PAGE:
August 07, 2020

Handling Data Access Requests in Hong Kong Employment Disputes


The Personal Data (Privacy) Ordinance (PDPO) provides every data subject, among other things, the right to access their personal data held by a data user. By making a data access request (DAR), a data subject can ascertain from the data user whether it holds their personal data and to obtain a copy of that data.

In the employment context, the data subject is the employee and the data user is the employer. It is not unusual for an employee to make a DAR to seek information in respect of their employment before or during a complaint or legal proceeding against their employer. This may sometimes be done as a way to fish for information and/or to cause inconvenience to the employer.

So what should an employer do when they receive a DAR? Is it mandatory for the employer to respond to a DAR and/or to provide all the documents requested?

The Obligation to Respond to a DAR

A data user must comply with a DAR within 40 calendar days (not working days) after receiving the request unless one of the limited number of exceptions apply, e.g., the request is not made in the statutory prescribed form. Failing to comply with a valid DAR without a reasonable explanation may result in a fine of up to HK$10,000. Also, the Privacy Commissioner for Personal Data (the Commissioner) may investigate the contravention and serve an enforcement notice on the data user prescribing, among other things, remedial actions to be taken by the data user. If the data user fails to comply with the enforcement notice, the data user commits an offence punishable by imprisonment and a maximum fine of HK$50,000 on the first conviction and a heavier penalty for a repeated offence.

What Should an Employer Do upon Receipt of a DAR?

In an employment relationship, the personal data collected of an employee may be extensive, particularly if the employment spans many years. After carrying out a search for the requested data, the data user will then have to read the data to see if it responds to the DAR (for example whether any of the data is exempted from disclosure) and to redact personal data of any third person. This can be tedious and time consuming.

So before carrying out the search, an employer should carefully consider the validity of a DAR made by an employee. There may be grounds for not providing the requested data.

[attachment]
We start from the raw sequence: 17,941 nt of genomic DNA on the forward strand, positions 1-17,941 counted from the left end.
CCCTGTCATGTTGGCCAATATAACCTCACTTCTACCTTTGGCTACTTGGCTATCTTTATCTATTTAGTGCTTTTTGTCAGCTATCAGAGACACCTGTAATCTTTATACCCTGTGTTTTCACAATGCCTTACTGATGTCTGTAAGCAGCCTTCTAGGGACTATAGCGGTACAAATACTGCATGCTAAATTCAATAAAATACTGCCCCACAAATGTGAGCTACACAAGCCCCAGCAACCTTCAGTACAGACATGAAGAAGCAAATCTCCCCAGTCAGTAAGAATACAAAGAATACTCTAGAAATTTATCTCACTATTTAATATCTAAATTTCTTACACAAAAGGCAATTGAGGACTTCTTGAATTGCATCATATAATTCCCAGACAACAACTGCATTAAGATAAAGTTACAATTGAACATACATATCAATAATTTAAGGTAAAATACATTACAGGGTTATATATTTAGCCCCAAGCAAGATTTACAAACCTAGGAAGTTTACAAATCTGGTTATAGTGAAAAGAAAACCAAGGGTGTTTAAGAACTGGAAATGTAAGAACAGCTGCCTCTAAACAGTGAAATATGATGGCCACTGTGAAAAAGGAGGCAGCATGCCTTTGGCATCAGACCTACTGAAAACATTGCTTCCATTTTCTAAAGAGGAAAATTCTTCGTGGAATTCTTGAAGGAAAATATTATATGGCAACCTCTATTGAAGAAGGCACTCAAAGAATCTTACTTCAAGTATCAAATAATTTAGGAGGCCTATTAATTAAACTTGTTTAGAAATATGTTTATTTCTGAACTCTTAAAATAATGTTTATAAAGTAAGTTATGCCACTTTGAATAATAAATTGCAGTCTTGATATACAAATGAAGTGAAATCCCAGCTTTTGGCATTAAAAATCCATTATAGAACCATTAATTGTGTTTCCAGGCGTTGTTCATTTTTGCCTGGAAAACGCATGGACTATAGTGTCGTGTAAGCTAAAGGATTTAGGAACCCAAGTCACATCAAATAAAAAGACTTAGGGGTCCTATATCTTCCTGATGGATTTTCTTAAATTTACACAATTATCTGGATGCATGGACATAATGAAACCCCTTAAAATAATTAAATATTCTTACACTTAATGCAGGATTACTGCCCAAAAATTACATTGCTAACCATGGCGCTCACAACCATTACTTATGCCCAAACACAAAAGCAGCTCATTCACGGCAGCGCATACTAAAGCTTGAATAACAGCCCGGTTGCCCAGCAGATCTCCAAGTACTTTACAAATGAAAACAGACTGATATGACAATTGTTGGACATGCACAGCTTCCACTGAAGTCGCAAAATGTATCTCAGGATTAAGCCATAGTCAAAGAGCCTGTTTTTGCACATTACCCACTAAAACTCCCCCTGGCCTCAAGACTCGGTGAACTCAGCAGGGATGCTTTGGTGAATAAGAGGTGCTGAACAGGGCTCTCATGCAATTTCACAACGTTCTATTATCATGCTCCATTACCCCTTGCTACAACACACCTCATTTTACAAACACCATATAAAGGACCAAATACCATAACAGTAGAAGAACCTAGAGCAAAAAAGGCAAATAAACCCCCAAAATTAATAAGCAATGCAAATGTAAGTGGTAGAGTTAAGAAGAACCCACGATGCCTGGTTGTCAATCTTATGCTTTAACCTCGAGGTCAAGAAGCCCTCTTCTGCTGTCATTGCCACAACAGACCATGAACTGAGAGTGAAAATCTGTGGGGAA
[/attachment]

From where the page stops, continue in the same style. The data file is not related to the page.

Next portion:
The purpose of a DAR is for the data subject (e.g., an employee) to ascertain whether a data user holds their personal data and ensure that such personal data are correct. The employee is entitled to a copy of the personal data requested, but not a copy of every document upon which there is a reference to him/her. A DAR should not be used to supplement or replace the rights of discovery in legal proceedings nor to add to any wider action for discovery for the purpose of discovering the identity of a wrongdoer.

An employee cannot request that the employer provide a list of all personal data it holds so that they can choose the items they want. It is the obligation of the data subject to identify the data requested. An employer needs to exercise all due diligence to locate the data rather than to conduct a more onerous thorough search.

If the description of the requested data in the DAR is too generic and the employee fails to supply information reasonably required by the employer to locate the requested data, then the employer may refuse to comply with the DAR. A request for "all personal data" may be too broad depending on the circumstances. Employers should seek clarification from the employee if the type and scope of the data requested in a DAR is unclear. That said, if an employer is aware of and can reasonably locate the requested data without any further specification from the employee, it should comply with the DAR.